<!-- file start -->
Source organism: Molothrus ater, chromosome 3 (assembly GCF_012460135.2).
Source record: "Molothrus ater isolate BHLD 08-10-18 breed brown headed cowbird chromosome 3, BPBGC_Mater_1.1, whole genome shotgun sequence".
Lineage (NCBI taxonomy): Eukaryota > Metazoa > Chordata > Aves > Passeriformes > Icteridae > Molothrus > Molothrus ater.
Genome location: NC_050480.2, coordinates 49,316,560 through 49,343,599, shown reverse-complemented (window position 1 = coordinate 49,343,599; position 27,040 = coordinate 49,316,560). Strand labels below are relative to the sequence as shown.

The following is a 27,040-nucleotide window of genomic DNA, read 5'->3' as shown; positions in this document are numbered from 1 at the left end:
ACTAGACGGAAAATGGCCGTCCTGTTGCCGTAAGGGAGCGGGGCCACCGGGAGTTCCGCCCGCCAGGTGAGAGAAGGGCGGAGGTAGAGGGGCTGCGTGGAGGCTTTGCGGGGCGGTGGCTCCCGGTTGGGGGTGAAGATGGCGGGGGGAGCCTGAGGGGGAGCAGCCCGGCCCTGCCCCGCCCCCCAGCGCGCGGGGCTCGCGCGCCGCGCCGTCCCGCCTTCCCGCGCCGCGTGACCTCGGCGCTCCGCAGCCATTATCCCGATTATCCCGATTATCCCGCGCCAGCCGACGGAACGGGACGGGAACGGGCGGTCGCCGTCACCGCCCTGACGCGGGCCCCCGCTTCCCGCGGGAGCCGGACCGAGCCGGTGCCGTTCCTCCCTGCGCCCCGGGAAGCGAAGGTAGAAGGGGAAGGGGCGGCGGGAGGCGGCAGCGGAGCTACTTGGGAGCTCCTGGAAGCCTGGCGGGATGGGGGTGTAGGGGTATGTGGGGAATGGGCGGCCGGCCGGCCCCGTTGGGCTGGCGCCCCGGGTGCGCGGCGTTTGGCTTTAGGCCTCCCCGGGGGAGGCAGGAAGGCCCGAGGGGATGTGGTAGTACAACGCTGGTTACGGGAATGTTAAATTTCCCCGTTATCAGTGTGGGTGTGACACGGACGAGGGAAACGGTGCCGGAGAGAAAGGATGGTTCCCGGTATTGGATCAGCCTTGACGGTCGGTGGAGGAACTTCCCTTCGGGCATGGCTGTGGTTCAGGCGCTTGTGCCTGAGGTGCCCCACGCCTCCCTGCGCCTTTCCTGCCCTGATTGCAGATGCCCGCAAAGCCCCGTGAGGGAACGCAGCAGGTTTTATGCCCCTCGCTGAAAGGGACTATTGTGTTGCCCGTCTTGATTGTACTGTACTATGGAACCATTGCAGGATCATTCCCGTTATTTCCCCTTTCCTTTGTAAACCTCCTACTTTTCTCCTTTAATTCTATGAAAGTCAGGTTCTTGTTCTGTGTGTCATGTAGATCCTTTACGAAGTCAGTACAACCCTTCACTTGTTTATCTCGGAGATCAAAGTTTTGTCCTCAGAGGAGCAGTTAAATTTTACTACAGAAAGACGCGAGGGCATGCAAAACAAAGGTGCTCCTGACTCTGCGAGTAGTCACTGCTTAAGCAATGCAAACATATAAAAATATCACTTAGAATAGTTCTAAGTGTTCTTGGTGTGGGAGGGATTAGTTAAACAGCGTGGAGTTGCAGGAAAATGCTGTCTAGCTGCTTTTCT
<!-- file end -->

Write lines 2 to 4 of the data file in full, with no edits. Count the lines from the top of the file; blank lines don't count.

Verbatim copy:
Source record: "Molothrus ater isolate BHLD 08-10-18 breed brown headed cowbird chromosome 3, BPBGC_Mater_1.1, whole genome shotgun sequence".
Lineage (NCBI taxonomy): Eukaryota > Metazoa > Chordata > Aves > Passeriformes > Icteridae > Molothrus > Molothrus ater.
Genome location: NC_050480.2, coordinates 49,316,560 through 49,343,599, shown reverse-complemented (window position 1 = coordinate 49,343,599; position 27,040 = coordinate 49,316,560). Strand labels below are relative to the sequence as shown.